In 1777, the Royal Library in Hanover donated numerous mineralogical, geological and palaeontological objects to the Academic Museum of the University of Göttingen. Blumenbach was in Hanover in April 1777 to carry out the takeover formalities and organise transport (cf. Dougherty, Frank William Peter: The correspondence of Johann Friedrich Blumenbach. Rev., augm. and ed. by Norbert Klatt. Volume 1. Göttingen: Klatt, 2006, Letter No. 60 (2 Apr. 1777); official correspondence on the handling of the donation ibid., letters No. 51–64 (9 Jan.–23. May 1777)). The approximately 1,600 objects donated to Göttingen are already included in the “Catalogus” of the Academic Museum compiled by Blumenbach in 1778. They represent about 13 percent of its contents (more than 12,000 catalogue numbers).
There is a catalogue to the collection which was compiled at an unknown time, but apparently before the objects were handed over to the Academic Museum (today: Niedersächsisches Landesarchiv Hannover, NLA HA Hann. 92 Nr. 1016). A comparison with Blumenbach’s “Catalogus” allows to determined the provenance of numerous objects in the Academic Museum and in today’s Göttingen University Collections. The project “Johann Friedrich Blumenbach – online” makes a digital copy of the catalogue available online (with the permission of the Niedersächsisches Landesarchiv Hannover).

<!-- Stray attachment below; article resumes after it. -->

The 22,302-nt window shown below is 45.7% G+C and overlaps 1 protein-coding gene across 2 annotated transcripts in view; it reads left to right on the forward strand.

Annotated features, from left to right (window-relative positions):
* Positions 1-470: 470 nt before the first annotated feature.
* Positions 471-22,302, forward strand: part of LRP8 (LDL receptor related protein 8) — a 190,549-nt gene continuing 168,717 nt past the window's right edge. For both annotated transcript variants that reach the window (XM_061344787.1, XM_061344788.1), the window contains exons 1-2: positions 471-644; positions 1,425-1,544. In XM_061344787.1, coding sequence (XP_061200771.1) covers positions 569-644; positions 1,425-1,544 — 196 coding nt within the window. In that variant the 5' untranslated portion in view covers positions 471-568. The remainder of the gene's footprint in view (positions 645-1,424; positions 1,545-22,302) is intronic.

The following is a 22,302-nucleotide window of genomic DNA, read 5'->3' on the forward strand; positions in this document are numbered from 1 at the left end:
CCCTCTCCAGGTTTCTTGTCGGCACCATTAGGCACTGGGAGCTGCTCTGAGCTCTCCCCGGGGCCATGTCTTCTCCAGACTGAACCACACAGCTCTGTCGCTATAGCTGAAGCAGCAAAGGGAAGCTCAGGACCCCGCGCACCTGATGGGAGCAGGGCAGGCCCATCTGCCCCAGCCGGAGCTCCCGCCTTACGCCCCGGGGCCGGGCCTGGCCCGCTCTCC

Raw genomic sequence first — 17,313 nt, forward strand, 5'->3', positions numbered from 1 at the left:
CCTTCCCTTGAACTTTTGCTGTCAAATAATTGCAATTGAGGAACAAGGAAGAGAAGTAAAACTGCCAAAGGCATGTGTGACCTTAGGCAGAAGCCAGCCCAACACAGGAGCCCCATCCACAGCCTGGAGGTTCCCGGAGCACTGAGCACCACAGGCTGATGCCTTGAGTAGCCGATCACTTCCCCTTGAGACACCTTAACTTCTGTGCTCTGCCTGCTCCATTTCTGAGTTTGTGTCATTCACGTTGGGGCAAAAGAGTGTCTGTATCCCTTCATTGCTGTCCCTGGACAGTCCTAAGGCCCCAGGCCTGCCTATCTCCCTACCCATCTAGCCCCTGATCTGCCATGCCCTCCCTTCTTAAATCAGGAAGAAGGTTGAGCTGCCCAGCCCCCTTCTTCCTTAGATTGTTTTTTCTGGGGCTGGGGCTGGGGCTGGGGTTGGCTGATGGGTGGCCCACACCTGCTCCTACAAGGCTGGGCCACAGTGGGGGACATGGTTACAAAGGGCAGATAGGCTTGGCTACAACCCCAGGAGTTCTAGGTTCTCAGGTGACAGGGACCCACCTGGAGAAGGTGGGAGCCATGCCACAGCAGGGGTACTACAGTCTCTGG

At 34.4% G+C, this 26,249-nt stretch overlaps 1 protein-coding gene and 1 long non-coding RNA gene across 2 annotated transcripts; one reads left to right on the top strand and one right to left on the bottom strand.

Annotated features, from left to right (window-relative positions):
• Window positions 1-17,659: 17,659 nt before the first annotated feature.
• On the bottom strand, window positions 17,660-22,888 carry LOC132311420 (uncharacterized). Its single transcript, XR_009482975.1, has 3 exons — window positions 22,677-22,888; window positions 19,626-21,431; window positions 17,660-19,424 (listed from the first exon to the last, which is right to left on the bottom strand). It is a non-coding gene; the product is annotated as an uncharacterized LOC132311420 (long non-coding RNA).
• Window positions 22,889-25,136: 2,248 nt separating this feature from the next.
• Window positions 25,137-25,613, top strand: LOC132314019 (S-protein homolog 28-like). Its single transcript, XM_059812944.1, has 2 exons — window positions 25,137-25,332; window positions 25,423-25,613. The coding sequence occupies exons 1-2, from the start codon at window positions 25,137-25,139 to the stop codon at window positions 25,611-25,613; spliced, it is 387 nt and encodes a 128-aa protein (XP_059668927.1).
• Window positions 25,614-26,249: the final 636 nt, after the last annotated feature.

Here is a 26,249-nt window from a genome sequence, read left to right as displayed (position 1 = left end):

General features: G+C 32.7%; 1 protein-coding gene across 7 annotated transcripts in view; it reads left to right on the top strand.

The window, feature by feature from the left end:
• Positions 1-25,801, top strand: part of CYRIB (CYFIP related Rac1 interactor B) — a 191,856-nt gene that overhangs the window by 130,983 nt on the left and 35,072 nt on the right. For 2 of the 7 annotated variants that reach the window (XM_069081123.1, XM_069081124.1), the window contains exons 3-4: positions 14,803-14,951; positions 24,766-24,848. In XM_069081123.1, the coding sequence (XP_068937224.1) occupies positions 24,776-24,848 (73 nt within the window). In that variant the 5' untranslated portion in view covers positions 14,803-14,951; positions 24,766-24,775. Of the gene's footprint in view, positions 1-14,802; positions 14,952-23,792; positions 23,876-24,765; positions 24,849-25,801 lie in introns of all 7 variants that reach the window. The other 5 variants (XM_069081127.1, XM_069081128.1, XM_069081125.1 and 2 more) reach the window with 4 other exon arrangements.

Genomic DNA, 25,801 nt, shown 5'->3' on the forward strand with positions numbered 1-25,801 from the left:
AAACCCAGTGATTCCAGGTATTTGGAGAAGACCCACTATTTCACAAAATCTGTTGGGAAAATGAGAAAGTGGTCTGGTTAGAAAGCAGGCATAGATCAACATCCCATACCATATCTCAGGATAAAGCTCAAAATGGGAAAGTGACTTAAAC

The objects donated to Göttingen University in 1777 came mainly from the collection of the Goslar metallurgist and mining expert Christoph Andreas Schlüter (1668–1743), the so-called “Schlütersche Mineraliensammlung” (Schlüter Mineral Collection). It had been purchased in 1750 for the Royal Library in Hanover (cf. Dougherty, loc. cit., Letter 56). As early as 1759 the Göttingen professor and library director Johann Matthias Gesner (1691–1761) had suggested its use as a teaching collection for the University of Göttingen (cf. Nawa, Christine: Sammeln für die Wissenschaft? The Academic Museum Göttingen (1773–1840). Göttingen, 2010, p. 43; digitised version). The collection comprised 1595 metal and mineral samples. The donation included also at least one large cabinet for storing the collection (Dougherty, loc. cit., letter No. 54; in letter 56 several cabinets and containers are mentioned). A copy of the “Catalogus” of the Academic Museum made by Blumenbach contains two pen drawings with interior views of the museum. One of the drawings also shows the cabinet from Hanover. Apart from three vitrine-like zones with a total of 13 shelves, it has 36 drawers. These could be the 36 drawers listed in a table of contents of the catalogue of the collection (see “Structure of the catalogue”). In the Academic Museum, the cupboard no longer served to store the Schlüter Collection, which was not set up separately but integrated into the museum’s order and storage system. According to the caption of one of the drawings, in Göttingen the cabinet served for storing “Gypsartige […] Kieselartige […] [und] Thonartige Steine”. The Academic Museum was given also a particularly valuable silver specimen purchased in 1730 for the Royal Library in Hanover (Dougherty, loc. cit., Letter No. 57 (5 March 1777)), which was stolen from the museum in January 1783 (Nawa, loc. cit., pp. 73–74; digitised version).